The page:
In late May, California State Rep. Susan Eggman (D-5th District) made headlines when she openly criticized her fellow Democrats for opposing a bill aimed at imposing harsher sentences on those caught purchasing minors for sex. The bill, SB1414, proposes making the act of buying or soliciting sex from a minor a felony, punishable by two years in prison and inclusion on the sex offender registry.

Eggman didn’t hold back, expressing her frustration with her party. “I’d like to say, as a progressive, proud member of this body for the last 12 years, I’m done. I’m done with us protecting people who would buy and abuse our children. I’m done,” she declared.

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Fast forward to a recent public hearing on the bill in Sacramento, where several activists voiced their opposition. Critics of the bill argued that it would disproportionately impact marginalized communities, especially members of the LGBTQ community. They claimed these groups already suffer from systemic biases within the criminal justice system, particularly regarding sexually-based offenses.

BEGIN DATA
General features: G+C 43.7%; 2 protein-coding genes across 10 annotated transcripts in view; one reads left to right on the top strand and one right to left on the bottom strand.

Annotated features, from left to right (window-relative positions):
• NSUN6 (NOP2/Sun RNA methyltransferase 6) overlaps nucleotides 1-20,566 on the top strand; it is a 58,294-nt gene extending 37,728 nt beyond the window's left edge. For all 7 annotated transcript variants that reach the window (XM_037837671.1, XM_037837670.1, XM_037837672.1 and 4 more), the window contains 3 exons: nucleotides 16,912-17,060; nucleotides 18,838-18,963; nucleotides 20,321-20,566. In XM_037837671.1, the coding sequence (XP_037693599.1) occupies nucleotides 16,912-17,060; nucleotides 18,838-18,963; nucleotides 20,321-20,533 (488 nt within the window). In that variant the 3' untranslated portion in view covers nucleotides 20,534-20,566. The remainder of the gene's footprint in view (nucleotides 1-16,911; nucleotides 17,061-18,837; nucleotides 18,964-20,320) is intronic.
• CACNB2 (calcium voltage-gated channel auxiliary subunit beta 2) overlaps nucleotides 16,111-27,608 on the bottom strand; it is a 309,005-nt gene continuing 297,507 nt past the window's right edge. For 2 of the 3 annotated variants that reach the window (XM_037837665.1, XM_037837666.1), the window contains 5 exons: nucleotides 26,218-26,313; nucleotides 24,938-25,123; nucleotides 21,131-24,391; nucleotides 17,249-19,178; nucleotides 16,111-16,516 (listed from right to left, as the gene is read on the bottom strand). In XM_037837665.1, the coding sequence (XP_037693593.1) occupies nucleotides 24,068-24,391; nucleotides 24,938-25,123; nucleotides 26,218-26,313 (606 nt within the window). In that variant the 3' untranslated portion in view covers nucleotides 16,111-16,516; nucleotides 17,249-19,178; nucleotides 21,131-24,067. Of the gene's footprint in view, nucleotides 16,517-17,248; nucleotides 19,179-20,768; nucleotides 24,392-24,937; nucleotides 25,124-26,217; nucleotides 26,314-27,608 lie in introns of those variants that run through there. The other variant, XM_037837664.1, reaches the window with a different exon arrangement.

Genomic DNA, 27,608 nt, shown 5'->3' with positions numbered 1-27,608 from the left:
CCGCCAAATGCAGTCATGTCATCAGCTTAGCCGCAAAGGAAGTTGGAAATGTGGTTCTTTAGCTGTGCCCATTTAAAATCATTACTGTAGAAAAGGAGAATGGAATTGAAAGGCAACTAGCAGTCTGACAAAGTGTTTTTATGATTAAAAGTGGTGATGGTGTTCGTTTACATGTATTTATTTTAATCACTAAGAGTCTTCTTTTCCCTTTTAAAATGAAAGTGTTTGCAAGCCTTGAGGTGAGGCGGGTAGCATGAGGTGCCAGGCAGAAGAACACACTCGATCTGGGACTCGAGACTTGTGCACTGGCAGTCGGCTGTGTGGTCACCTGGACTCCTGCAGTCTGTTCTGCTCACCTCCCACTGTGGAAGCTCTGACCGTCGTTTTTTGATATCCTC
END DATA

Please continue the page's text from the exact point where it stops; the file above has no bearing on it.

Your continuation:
One speaker went as far as to bring up issues of racism, noting that “under California law, defendants could face years or even decades in prison for sexual violence committed against minors.”

Supporters of the bill argue that such objections only serve to distract from the real issue: protecting children from sexual exploitation. Critics of the opposition’s stance suggest that framing the debate around potential biases against certain communities could be seen as an attempt to normalize unacceptable behavior.